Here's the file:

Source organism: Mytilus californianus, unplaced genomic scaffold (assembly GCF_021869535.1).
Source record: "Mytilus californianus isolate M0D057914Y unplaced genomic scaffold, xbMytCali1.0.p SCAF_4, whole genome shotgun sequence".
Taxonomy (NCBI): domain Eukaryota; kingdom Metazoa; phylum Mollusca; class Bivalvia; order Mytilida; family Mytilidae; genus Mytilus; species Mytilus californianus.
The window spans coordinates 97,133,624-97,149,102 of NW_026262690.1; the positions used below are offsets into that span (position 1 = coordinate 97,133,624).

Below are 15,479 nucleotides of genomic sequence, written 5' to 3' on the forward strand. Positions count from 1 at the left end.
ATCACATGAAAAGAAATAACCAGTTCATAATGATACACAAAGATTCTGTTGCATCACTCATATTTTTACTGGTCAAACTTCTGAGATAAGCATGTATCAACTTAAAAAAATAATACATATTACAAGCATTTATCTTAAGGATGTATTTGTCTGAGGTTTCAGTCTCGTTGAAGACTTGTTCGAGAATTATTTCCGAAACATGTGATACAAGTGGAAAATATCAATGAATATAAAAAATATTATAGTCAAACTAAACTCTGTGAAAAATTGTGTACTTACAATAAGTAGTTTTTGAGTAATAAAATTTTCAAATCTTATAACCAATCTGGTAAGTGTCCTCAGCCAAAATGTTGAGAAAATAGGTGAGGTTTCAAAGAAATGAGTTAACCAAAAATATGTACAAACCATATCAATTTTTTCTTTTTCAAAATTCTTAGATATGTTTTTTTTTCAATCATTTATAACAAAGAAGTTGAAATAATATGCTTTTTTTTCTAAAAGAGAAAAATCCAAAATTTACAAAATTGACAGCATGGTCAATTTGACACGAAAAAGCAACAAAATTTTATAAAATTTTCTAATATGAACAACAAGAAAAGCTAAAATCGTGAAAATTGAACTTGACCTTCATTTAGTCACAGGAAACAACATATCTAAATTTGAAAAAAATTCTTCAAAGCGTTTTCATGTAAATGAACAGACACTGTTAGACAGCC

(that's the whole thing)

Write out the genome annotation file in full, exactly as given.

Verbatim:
Source organism: Mytilus californianus, unplaced genomic scaffold (assembly GCF_021869535.1).
Source record: "Mytilus californianus isolate M0D057914Y unplaced genomic scaffold, xbMytCali1.0.p SCAF_4, whole genome shotgun sequence".
Taxonomy (NCBI): domain Eukaryota; kingdom Metazoa; phylum Mollusca; class Bivalvia; order Mytilida; family Mytilidae; genus Mytilus; species Mytilus californianus.
The window spans coordinates 97,133,624-97,149,102 of NW_026262690.1; the positions used below are offsets into that span (position 1 = coordinate 97,133,624).

Below are 15,479 nucleotides of genomic sequence, written 5' to 3' on the forward strand. Positions count from 1 at the left end.
ATCACATGAAAAGAAATAACCAGTTCATAATGATACACAAAGATTCTGTTGCATCACTCATATTTTTACTGGTCAAACTTCTGAGATAAGCATGTATCAACTTAAAAAAATAATACATATTACAAGCATTTATCTTAAGGATGTATTTGTCTGAGGTTTCAGTCTCGTTGAAGACTTGTTCGAGAATTATTTCCGAAACATGTGATACAAGTGGAAAATATCAATGAATATAAAAAATATTATAGTCAAACTAAACTCTGTGAAAAATTGTGTACTTACAATAAGTAGTTTTTGAGTAATAAAATTTTCAAATCTTATAACCAATCTGGTAAGTGTCCTCAGCCAAAATGTTGAGAAAATAGGTGAGGTTTCAAAGAAATGAGTTAACCAAAAATATGTACAAACCATATCAATTTTTTCTTTTTCAAAATTCTTAGATATGTTTTTTTTTCAATCATTTATAACAAAGAAGTTGAAATAATATGCTTTTTTTTCTAAAAGAGAAAAATCCAAAATTTACAAAATTGACAGCATGGTCAATTTGACACGAAAAAGCAACAAAATTTTATAAAATTTTCTAATATGAACAACAAGAAAAGCTAAAATCGTGAAAATTGAACTTGACCTTCATTTAGTCACAGGAAACAACATATCTAAATTTGAAAAAAATTCTTCAAAGCGTTTTCATGTAAATGAACAGACACTGTTAGACAGCC